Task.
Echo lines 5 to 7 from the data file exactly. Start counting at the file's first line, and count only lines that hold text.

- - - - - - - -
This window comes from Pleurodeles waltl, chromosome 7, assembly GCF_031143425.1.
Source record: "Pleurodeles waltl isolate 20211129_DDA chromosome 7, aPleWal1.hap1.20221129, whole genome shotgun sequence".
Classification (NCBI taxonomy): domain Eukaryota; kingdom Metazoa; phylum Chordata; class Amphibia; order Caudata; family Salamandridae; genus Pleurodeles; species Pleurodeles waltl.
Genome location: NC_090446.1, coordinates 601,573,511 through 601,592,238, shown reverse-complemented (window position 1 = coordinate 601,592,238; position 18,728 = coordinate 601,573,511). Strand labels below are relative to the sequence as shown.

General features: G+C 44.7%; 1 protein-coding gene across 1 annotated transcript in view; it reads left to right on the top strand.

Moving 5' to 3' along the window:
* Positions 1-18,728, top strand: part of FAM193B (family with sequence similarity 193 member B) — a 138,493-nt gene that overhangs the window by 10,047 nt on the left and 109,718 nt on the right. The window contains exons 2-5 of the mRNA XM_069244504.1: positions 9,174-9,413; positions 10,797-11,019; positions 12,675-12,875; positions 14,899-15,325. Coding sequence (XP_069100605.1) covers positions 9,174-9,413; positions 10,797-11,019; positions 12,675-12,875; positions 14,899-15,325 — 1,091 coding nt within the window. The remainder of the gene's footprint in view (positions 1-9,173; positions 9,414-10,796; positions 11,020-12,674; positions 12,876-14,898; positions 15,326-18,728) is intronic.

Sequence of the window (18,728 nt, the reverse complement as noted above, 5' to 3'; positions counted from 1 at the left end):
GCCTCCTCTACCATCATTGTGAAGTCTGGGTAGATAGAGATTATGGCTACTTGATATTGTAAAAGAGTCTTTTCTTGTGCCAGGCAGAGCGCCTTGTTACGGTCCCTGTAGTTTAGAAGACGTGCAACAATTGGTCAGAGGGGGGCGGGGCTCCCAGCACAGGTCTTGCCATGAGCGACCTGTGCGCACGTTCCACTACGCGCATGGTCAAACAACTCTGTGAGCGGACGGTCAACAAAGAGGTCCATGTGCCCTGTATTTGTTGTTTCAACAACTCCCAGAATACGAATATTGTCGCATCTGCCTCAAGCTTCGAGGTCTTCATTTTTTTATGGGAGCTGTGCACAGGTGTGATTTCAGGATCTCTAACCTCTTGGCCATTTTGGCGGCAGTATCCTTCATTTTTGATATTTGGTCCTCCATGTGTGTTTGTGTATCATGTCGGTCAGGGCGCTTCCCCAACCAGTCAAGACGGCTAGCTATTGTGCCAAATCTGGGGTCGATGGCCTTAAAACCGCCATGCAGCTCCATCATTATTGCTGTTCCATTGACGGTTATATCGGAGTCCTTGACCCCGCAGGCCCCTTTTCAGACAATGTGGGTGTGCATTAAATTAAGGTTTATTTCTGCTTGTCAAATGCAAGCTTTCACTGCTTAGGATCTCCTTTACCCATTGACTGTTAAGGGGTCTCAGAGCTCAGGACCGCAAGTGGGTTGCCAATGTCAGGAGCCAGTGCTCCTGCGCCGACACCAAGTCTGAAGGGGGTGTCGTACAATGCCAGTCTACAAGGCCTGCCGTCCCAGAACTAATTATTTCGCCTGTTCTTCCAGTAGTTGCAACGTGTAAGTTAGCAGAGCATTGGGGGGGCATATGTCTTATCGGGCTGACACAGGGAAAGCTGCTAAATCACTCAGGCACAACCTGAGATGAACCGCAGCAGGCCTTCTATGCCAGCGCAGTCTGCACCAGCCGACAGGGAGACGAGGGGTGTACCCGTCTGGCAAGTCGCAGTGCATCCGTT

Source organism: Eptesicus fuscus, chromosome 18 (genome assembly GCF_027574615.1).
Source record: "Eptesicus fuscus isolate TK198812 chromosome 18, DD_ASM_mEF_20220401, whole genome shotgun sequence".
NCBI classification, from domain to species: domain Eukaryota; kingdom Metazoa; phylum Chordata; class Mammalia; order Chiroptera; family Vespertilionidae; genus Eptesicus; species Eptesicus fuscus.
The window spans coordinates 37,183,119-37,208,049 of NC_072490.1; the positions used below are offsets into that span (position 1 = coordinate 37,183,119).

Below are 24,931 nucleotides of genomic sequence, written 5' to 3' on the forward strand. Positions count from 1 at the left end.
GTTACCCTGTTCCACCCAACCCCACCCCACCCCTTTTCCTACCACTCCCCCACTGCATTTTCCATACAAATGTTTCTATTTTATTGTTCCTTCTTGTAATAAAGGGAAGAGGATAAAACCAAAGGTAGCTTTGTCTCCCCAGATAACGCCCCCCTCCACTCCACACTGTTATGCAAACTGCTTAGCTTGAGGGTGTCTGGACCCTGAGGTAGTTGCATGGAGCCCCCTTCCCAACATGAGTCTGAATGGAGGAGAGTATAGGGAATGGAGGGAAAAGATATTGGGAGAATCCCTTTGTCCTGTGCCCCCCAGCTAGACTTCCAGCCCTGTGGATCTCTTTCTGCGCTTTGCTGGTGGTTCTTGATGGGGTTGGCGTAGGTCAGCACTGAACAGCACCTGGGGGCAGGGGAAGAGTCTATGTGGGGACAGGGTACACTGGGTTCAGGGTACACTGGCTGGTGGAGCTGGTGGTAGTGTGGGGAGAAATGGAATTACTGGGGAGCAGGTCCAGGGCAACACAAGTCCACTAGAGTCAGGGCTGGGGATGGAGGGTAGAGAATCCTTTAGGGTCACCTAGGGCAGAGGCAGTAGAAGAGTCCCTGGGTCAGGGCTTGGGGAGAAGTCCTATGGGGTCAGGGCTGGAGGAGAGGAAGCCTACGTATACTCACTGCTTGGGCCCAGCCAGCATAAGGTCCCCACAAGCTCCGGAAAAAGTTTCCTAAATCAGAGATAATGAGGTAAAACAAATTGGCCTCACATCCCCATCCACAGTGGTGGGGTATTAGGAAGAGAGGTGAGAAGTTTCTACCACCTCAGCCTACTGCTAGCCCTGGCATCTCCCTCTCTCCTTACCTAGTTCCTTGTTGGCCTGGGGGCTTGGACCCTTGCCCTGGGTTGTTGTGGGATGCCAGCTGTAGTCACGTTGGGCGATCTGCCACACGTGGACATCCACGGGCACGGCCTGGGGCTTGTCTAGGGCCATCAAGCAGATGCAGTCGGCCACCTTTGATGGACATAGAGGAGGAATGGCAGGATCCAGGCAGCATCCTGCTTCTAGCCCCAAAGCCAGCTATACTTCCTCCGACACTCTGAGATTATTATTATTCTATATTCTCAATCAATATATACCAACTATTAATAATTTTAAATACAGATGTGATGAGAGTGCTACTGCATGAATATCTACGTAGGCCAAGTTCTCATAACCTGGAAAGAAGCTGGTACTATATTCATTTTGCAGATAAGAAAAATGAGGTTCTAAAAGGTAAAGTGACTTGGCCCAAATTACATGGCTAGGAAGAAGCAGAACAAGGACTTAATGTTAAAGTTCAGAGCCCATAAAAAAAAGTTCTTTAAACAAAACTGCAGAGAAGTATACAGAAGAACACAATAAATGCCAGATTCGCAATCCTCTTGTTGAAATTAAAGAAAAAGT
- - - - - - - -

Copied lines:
General features: G+C 44.7%; 1 protein-coding gene across 1 annotated transcript in view; it reads left to right on the top strand.

Moving 5' to 3' along the window:
* Positions 1-18,728, top strand: part of FAM193B (family with sequence similarity 193 member B) — a 138,493-nt gene that overhangs the window by 10,047 nt on the left and 109,718 nt on the right. The window contains exons 2-5 of the mRNA XM_069244504.1: positions 9,174-9,413; positions 10,797-11,019; positions 12,675-12,875; positions 14,899-15,325. Coding sequence (XP_069100605.1) covers positions 9,174-9,413; positions 10,797-11,019; positions 12,675-12,875; positions 14,899-15,325 — 1,091 coding nt within the window. The remainder of the gene's footprint in view (positions 1-9,173; positions 9,414-10,796; positions 11,020-12,674; positions 12,876-14,898; positions 15,326-18,728) is intronic.